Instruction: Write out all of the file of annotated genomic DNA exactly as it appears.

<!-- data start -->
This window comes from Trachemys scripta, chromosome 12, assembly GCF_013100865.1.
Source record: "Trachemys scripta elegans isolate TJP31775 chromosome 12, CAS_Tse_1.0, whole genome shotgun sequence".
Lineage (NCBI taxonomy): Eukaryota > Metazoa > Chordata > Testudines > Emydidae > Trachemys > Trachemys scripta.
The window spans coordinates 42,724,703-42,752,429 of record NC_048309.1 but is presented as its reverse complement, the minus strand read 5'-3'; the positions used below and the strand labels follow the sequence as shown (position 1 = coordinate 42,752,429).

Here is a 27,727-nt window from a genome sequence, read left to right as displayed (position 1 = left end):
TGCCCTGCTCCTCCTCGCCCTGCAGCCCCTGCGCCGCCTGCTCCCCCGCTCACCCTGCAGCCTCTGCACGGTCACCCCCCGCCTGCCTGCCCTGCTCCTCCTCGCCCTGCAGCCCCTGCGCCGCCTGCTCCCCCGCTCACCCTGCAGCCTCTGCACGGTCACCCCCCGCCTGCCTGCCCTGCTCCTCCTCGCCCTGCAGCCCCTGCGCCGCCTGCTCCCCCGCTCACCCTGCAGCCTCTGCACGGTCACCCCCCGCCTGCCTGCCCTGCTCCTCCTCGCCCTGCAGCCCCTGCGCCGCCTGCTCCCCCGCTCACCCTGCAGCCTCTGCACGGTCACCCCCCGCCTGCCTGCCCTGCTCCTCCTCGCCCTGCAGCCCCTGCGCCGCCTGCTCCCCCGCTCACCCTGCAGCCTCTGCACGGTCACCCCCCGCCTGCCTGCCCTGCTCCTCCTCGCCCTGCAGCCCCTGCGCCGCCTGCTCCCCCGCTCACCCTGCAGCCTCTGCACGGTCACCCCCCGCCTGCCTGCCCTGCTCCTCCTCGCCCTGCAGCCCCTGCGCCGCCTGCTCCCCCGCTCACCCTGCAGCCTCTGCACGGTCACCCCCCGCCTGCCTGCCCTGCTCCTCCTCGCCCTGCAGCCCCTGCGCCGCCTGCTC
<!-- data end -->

This window comes from Trachemys scripta, chromosome 12, assembly GCF_013100865.1.
Source record: "Trachemys scripta elegans isolate TJP31775 chromosome 12, CAS_Tse_1.0, whole genome shotgun sequence".
Lineage (NCBI taxonomy): Eukaryota > Metazoa > Chordata > Testudines > Emydidae > Trachemys > Trachemys scripta.
The window spans coordinates 42,724,703-42,752,429 of record NC_048309.1 but is presented as its reverse complement, the minus strand read 5'-3'; the positions used below and the strand labels follow the sequence as shown (position 1 = coordinate 42,752,429).

Here is a 27,727-nt window from a genome sequence, read left to right as displayed (position 1 = left end):
TGCCCTGCTCCTCCTCGCCCTGCAGCCCCTGCGCCGCCTGCTCCCCCGCTCACCCTGCAGCCTCTGCACGGTCACCCCCCGCCTGCCTGCCCTGCTCCTCCTCGCCCTGCAGCCCCTGCGCCGCCTGCTCCCCCGCTCACCCTGCAGCCTCTGCACGGTCACCCCCCGCCTGCCTGCCCTGCTCCTCCTCGCCCTGCAGCCCCTGCGCCGCCTGCTCCCCCGCTCACCCTGCAGCCTCTGCACGGTCACCCCCCGCCTGCCTGCCCTGCTCCTCCTCGCCCTGCAGCCCCTGCGCCGCCTGCTCCCCCGCTCACCCTGCAGCCTCTGCACGGTCACCCCCCGCCTGCCTGCCCTGCTCCTCCTCGCCCTGCAGCCCCTGCGCCGCCTGCTCCCCCGCTCACCCTGCAGCCTCTGCACGGTCACCCCCCGCCTGCCTGCCCTGCTCCTCCTCGCCCTGCAGCCCCTGCGCCGCCTGCTCCCCCGCTCACCCTGCAGCCTCTGCACGGTCACCCCCCGCCTGCCTGCCCTGCTCCTCCTCGCCCTGCAGCCCCTGCGCCGCCTGCTCCCCCGCTCACCCTGCAGCCTCTGCACGGTCACCCCCCGCCTGCCTGCCCTGCTCCTCCTCGCCCTGCAGCCCCTGCGCCGCCTGCTC